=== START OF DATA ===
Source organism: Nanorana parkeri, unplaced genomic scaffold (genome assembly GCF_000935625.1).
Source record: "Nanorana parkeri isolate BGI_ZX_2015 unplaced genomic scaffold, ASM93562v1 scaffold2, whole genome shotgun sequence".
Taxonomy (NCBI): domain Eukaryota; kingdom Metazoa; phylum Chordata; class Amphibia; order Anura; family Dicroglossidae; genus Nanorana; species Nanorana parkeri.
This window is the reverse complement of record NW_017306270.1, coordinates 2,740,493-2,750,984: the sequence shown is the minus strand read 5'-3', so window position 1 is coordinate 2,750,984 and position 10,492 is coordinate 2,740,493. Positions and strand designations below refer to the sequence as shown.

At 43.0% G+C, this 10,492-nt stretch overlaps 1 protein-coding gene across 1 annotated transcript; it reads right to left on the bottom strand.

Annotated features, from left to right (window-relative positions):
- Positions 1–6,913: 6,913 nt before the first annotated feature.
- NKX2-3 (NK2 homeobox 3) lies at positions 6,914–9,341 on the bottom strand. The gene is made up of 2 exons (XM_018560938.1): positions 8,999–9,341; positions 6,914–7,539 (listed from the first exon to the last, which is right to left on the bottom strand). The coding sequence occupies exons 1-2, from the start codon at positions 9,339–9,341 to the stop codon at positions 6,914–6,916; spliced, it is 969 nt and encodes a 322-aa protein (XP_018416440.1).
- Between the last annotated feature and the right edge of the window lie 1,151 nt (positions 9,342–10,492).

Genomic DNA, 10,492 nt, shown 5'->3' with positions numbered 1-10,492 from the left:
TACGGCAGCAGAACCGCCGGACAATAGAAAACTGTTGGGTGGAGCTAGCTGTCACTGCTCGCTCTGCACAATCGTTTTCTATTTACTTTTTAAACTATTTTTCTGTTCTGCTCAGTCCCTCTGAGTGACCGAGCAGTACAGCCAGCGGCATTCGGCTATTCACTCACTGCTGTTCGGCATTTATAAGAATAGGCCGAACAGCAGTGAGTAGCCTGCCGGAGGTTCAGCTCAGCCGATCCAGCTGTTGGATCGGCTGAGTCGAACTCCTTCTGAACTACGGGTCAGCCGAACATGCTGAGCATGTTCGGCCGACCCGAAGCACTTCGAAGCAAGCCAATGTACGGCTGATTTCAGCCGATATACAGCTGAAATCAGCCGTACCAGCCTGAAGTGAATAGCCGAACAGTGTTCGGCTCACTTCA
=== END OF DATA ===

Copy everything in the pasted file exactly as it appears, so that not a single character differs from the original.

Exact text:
Source organism: Nanorana parkeri, unplaced genomic scaffold (genome assembly GCF_000935625.1).
Source record: "Nanorana parkeri isolate BGI_ZX_2015 unplaced genomic scaffold, ASM93562v1 scaffold2, whole genome shotgun sequence".
Taxonomy (NCBI): domain Eukaryota; kingdom Metazoa; phylum Chordata; class Amphibia; order Anura; family Dicroglossidae; genus Nanorana; species Nanorana parkeri.
This window is the reverse complement of record NW_017306270.1, coordinates 2,740,493-2,750,984: the sequence shown is the minus strand read 5'-3', so window position 1 is coordinate 2,750,984 and position 10,492 is coordinate 2,740,493. Positions and strand designations below refer to the sequence as shown.

At 43.0% G+C, this 10,492-nt stretch overlaps 1 protein-coding gene across 1 annotated transcript; it reads right to left on the bottom strand.

Annotated features, from left to right (window-relative positions):
- Positions 1–6,913: 6,913 nt before the first annotated feature.
- NKX2-3 (NK2 homeobox 3) lies at positions 6,914–9,341 on the bottom strand. The gene is made up of 2 exons (XM_018560938.1): positions 8,999–9,341; positions 6,914–7,539 (listed from the first exon to the last, which is right to left on the bottom strand). The coding sequence occupies exons 1-2, from the start codon at positions 9,339–9,341 to the stop codon at positions 6,914–6,916; spliced, it is 969 nt and encodes a 322-aa protein (XP_018416440.1).
- Between the last annotated feature and the right edge of the window lie 1,151 nt (positions 9,342–10,492).

Genomic DNA, 10,492 nt, shown 5'->3' with positions numbered 1-10,492 from the left:
TACGGCAGCAGAACCGCCGGACAATAGAAAACTGTTGGGTGGAGCTAGCTGTCACTGCTCGCTCTGCACAATCGTTTTCTATTTACTTTTTAAACTATTTTTCTGTTCTGCTCAGTCCCTCTGAGTGACCGAGCAGTACAGCCAGCGGCATTCGGCTATTCACTCACTGCTGTTCGGCATTTATAAGAATAGGCCGAACAGCAGTGAGTAGCCTGCCGGAGGTTCAGCTCAGCCGATCCAGCTGTTGGATCGGCTGAGTCGAACTCCTTCTGAACTACGGGTCAGCCGAACATGCTGAGCATGTTCGGCCGACCCGAAGCACTTCGAAGCAAGCCAATGTACGGCTGATTTCAGCCGATATACAGCTGAAATCAGCCGTACCAGCCTGAAGTGAATAGCCGAACAGTGTTCGGCTCACTTCA